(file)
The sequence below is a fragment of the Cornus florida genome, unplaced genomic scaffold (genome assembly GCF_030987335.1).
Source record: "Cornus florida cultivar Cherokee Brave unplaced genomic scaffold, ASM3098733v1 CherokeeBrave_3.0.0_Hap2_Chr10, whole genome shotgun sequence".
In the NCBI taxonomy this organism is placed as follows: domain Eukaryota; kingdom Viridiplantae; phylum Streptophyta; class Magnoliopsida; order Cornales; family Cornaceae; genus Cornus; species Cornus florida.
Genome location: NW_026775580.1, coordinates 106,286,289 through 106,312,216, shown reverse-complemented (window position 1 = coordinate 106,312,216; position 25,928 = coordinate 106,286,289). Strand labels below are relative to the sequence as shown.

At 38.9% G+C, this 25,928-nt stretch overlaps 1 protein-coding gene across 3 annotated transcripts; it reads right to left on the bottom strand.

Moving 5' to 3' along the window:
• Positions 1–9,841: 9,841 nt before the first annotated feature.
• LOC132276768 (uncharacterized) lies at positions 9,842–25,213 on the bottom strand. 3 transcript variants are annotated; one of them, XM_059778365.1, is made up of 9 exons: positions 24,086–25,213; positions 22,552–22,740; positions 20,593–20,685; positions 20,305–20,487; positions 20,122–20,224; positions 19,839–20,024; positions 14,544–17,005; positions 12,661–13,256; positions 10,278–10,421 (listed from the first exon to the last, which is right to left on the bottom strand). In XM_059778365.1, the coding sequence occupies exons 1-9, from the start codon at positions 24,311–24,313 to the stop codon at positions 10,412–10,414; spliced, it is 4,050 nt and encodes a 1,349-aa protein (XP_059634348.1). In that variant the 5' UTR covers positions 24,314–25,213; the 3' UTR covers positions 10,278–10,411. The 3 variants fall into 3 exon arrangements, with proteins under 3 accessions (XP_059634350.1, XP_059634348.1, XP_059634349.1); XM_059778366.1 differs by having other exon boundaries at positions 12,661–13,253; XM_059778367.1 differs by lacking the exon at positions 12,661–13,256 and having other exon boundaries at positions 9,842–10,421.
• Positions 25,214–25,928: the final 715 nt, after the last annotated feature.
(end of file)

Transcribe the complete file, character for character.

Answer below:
The sequence below is a fragment of the Cornus florida genome, unplaced genomic scaffold (genome assembly GCF_030987335.1).
Source record: "Cornus florida cultivar Cherokee Brave unplaced genomic scaffold, ASM3098733v1 CherokeeBrave_3.0.0_Hap2_Chr10, whole genome shotgun sequence".
In the NCBI taxonomy this organism is placed as follows: domain Eukaryota; kingdom Viridiplantae; phylum Streptophyta; class Magnoliopsida; order Cornales; family Cornaceae; genus Cornus; species Cornus florida.
Genome location: NW_026775580.1, coordinates 106,286,289 through 106,312,216, shown reverse-complemented (window position 1 = coordinate 106,312,216; position 25,928 = coordinate 106,286,289). Strand labels below are relative to the sequence as shown.

At 38.9% G+C, this 25,928-nt stretch overlaps 1 protein-coding gene across 3 annotated transcripts; it reads right to left on the bottom strand.

Moving 5' to 3' along the window:
• Positions 1–9,841: 9,841 nt before the first annotated feature.
• LOC132276768 (uncharacterized) lies at positions 9,842–25,213 on the bottom strand. 3 transcript variants are annotated; one of them, XM_059778365.1, is made up of 9 exons: positions 24,086–25,213; positions 22,552–22,740; positions 20,593–20,685; positions 20,305–20,487; positions 20,122–20,224; positions 19,839–20,024; positions 14,544–17,005; positions 12,661–13,256; positions 10,278–10,421 (listed from the first exon to the last, which is right to left on the bottom strand). In XM_059778365.1, the coding sequence occupies exons 1-9, from the start codon at positions 24,311–24,313 to the stop codon at positions 10,412–10,414; spliced, it is 4,050 nt and encodes a 1,349-aa protein (XP_059634348.1). In that variant the 5' UTR covers positions 24,314–25,213; the 3' UTR covers positions 10,278–10,411. The 3 variants fall into 3 exon arrangements, with proteins under 3 accessions (XP_059634350.1, XP_059634348.1, XP_059634349.1); XM_059778366.1 differs by having other exon boundaries at positions 12,661–13,253; XM_059778367.1 differs by lacking the exon at positions 12,661–13,256 and having other exon boundaries at positions 9,842–10,421.
• Positions 25,214–25,928: the final 715 nt, after the last annotated feature.